… a science emerges when thinking in a given field moves to the level of system. Prior to Euclid there were many geometrical theorems that had been established. The most notable example is Pythagoras’ theorem on the hypotenuse of the right-angled triangle, which occurs at the end of book 1 of Euclid’s Elements. Euclid’s achievement was to bring together all these scattered theorems by setting up a unitary basis that would handle all of them and a great number of others as well. … Similarly, mechanics became a system with Newton. Prior to Newton, Galileo’s law of the free fall and Kepler’s three laws of planetary motion were known. But these were isolated laws. Galileo’s prescription was that the system was to be a geometry’; so there was something functioning as a system. But the system really emerged with Newton. This is what gave Newton his tremendous influence upon the enlightenment. He laid down a set of basic, definitions, and axioms, and proceeded to demonstrate and conclude from general principles and laws that had been established empirically by his predecessors. Mechanics became a science in the full sense at that point where it became an organized system. … Again, a great deal of chemistry was known prior to Mendeleev. But his discovery of the periodic table selected a set of basic chemical elements and selected them in such a way that further additions could be made to the basic elements. Since that time chemistry has been one single organized subject with a basic set of elements accounting for incredibly vast numbers of compounds. In other words, there is a point in the history of any science when it comes of age, when it has a determinate systematic structure to which corresponds a determinate field. [CWL 14, Method, 1971, 241-42]
“if we want a comprehensive grasp of everything in a unified whole, we shall have to construct a diagram in which are symbolically represented all the various elements of the question along with all the connections between them.” [McShane, 2016, 44]
Lonergan is alone in using this difference in economic activities to specify the significant variables in his dynamic analysis… no one else considers the functional distinctions between different kinds of (production flows) prior to, and more fundamental than, … price levels and patterns, … interest and profits, and so forth….only Lonergan analyzes booms and slumps in terms of how their (explanatory) velocities, accelerations, and decelerations are or are not equilibrated in relation to the events, movements, and changes in two distinct monetary circuits of production and exchange as considered both in themselves (with circulatory, sequential dependence) and in relation to each other by means of crossover payments. [CWL 15, Editors’ Introduction, lxii]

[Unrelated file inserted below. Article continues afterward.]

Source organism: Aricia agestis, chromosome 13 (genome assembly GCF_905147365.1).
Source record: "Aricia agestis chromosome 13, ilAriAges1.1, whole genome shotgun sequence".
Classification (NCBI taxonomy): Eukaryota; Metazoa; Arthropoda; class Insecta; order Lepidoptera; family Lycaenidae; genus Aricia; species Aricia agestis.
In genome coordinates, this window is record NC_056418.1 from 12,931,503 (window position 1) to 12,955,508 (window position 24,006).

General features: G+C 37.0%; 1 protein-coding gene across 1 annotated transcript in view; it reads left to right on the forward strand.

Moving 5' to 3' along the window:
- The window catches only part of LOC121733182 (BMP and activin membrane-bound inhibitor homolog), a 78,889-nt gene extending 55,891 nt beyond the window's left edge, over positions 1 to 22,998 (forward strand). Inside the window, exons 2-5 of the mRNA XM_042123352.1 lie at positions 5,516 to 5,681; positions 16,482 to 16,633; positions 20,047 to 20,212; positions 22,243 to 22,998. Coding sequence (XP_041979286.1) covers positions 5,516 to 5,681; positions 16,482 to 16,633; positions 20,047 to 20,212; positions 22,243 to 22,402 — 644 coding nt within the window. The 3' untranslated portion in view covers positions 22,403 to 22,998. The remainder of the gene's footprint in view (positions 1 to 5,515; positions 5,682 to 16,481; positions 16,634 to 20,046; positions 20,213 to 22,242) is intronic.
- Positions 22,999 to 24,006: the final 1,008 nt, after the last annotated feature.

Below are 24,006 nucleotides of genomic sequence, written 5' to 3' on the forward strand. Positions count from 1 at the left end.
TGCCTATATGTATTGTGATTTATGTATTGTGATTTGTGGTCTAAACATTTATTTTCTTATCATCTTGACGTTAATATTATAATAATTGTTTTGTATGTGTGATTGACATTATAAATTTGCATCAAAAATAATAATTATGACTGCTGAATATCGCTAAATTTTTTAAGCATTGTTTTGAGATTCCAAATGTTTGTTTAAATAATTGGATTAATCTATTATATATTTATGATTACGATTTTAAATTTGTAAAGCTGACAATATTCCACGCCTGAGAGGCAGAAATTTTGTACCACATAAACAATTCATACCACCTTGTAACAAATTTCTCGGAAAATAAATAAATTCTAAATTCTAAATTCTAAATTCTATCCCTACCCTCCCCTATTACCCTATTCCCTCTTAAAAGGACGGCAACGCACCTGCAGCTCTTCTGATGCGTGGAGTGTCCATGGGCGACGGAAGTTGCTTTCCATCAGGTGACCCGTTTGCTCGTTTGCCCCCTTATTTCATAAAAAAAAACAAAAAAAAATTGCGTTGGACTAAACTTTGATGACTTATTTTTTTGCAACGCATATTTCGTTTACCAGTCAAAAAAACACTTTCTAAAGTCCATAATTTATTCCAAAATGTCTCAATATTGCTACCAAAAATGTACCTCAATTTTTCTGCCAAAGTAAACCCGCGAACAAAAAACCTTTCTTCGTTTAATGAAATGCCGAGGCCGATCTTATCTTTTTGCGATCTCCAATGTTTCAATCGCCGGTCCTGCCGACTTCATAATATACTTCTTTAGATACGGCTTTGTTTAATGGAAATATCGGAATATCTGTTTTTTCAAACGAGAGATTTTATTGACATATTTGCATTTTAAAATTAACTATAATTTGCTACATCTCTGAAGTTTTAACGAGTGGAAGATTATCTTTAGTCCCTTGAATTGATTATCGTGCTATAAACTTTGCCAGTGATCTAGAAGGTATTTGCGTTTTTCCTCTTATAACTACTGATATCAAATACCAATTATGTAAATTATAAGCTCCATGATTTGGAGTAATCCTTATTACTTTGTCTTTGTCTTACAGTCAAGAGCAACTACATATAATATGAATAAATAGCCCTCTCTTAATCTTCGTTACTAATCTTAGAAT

Scientific macroeconomics, if it is to be genuinely scientific, must not be contaminated by human psychology. Gustav Kirchhoff’s laws of the electric circuit do not incorporate the psychology of the human who operates the levers or switches. So, Lonergan, the scientist, strove to discover the purely relational, purely functionallaws of the circuits of the objective economic process. Unfortunately, many proponents of Modern Monetary Theory exhibit sentiments and inclinations favoring a totalitarian bureaucracy for the management of fiscal and monetary affairs. Their purported science contains some valid assertions, but is not a coherent set of objective laws to which participants must adapt, regardless of sentiment; rather MMT is an admixture of several ideological and psychopolitical sentiments transformed into a contaminated set of mandates for the management of fiscal and monetary affairs. The tenets of MMT fail to constitute a fully explanatory theory of macroeconomic dynamics. (to continue reading, click here)